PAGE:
The need to identify and fill the skills gap in industry is being addressed at many levels. At national level, for example, the UK government is establishing a number of high-quality institutes of technology (IoTs). These are a collaboration between employers, Higher Education (HE) and Further Education (FE) providers. Their task is to bridge the gap between education and industry and deliver STEM subjects (at levels 4 and 5), in order to produce a highly skilled workforce with a clear route to technical employment. In Scotland, the Advanced Manufacturing Challenge Fund – jointly overseen by Scottish Enterprise, ERDF (European Regional Development Fund) and Scottish Government – is intended to support Scottish SMEs in making a long-term transformational change through upskilling and reskilling the workforce.
Private companies, including Festo, have also taken action to nurture a workforce equipped with the skills they need to flourish in the future. As an OEM manufacturer ourselves, we are very aware of the need for a broad skills set, which not only embraces technical understanding but also includes other life skills. Through our training company Festo Didactic, we work as a partner / supplier with educational establishments and large companies that do a lot of in-house training to develop a “fit for purpose” package of training hardware, learning materials and support.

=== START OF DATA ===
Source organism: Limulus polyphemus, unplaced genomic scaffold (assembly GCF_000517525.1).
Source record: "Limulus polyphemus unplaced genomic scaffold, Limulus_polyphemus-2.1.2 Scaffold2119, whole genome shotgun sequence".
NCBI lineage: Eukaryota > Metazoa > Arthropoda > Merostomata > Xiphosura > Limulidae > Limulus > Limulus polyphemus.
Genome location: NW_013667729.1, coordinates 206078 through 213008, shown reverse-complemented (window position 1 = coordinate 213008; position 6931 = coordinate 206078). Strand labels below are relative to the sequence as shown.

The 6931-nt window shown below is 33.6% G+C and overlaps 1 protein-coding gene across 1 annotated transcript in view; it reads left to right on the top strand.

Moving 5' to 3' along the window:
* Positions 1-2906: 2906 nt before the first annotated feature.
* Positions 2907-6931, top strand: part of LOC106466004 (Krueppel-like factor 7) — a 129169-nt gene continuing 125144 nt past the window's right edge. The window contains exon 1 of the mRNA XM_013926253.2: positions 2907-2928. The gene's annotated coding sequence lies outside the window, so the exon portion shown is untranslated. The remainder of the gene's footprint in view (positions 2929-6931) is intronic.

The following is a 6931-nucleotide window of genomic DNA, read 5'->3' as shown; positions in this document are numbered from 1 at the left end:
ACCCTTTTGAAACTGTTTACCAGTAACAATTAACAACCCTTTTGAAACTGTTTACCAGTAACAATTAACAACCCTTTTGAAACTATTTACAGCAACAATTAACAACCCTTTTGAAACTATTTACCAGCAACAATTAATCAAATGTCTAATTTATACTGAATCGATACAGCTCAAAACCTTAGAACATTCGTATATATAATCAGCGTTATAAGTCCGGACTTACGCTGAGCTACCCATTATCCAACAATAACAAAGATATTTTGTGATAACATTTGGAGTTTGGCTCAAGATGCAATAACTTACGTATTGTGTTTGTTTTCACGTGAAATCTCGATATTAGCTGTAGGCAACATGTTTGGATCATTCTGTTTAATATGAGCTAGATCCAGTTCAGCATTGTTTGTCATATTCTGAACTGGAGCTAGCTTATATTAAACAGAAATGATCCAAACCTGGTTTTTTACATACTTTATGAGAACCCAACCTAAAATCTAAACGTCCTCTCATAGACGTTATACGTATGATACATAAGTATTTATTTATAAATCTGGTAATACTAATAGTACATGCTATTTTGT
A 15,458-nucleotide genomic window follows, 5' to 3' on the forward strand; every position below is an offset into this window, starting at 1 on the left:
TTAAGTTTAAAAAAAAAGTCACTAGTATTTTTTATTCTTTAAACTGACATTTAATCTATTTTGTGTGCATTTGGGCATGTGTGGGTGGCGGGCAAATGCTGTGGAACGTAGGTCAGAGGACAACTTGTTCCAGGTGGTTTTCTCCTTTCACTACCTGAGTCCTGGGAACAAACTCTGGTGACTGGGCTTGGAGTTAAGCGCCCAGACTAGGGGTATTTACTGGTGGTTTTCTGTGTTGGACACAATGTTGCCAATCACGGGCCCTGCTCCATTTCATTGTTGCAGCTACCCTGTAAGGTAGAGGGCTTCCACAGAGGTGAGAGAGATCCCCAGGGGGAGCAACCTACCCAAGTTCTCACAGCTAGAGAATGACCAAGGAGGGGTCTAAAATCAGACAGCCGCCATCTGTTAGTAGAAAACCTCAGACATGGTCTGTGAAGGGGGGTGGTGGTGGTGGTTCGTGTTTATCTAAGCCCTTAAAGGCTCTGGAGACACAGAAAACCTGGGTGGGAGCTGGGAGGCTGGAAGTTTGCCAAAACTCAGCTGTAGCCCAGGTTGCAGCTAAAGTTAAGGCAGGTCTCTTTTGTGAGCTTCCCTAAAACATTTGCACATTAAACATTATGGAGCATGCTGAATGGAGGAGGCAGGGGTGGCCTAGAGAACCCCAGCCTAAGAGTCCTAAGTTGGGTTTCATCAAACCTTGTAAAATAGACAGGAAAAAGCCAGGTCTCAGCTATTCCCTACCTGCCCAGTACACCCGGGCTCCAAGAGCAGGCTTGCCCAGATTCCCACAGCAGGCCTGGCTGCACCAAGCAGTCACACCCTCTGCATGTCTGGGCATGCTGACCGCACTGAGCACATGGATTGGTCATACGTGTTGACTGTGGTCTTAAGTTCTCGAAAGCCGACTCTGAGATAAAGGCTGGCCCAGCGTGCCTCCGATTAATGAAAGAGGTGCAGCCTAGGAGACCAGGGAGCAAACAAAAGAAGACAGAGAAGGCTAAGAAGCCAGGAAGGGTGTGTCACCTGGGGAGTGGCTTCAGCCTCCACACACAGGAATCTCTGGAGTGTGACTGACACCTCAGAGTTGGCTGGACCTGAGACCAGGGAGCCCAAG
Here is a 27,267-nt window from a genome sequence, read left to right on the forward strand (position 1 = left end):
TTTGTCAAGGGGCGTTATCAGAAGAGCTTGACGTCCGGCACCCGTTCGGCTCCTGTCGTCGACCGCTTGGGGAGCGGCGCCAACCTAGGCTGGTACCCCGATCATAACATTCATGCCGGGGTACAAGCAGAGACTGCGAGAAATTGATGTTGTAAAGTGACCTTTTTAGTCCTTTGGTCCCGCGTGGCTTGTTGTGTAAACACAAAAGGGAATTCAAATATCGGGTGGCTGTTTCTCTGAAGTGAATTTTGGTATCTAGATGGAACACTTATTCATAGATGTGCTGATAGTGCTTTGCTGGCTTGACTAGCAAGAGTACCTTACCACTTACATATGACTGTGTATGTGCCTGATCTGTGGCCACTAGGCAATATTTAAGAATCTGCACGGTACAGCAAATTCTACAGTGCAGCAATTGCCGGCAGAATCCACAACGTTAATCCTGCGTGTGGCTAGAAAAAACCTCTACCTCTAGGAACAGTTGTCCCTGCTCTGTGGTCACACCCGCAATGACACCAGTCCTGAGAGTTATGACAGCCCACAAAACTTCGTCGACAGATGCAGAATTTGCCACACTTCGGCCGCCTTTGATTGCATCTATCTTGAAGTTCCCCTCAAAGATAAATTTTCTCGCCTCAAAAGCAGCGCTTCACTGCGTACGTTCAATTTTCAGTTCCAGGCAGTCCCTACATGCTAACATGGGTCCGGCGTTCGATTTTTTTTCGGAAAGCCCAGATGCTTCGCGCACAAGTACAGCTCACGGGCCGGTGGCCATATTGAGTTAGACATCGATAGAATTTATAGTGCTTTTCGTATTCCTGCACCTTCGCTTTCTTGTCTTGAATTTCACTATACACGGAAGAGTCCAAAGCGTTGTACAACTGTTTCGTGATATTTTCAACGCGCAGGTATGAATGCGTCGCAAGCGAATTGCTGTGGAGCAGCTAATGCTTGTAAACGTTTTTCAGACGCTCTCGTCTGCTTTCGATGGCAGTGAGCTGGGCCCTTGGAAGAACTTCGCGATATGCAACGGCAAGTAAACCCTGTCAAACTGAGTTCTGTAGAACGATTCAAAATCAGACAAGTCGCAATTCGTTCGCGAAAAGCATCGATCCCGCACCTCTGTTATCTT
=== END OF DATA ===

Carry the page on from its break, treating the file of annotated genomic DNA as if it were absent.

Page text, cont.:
Our ultimate aim is to educate the workforce in Industry 4.0 and digitalisation. To achieve this goal, it is vital that students have a thorough understanding of the all the technologies and progress through the disciplines in a systematic and logical way. This starts with the technology of mechatronics (fluid power and PLCs), moving into the application of mechatronics (modular production systems and robotics), to Process Automation and finally Industry 4.0 (CP systems in the Cyber Physical Factory).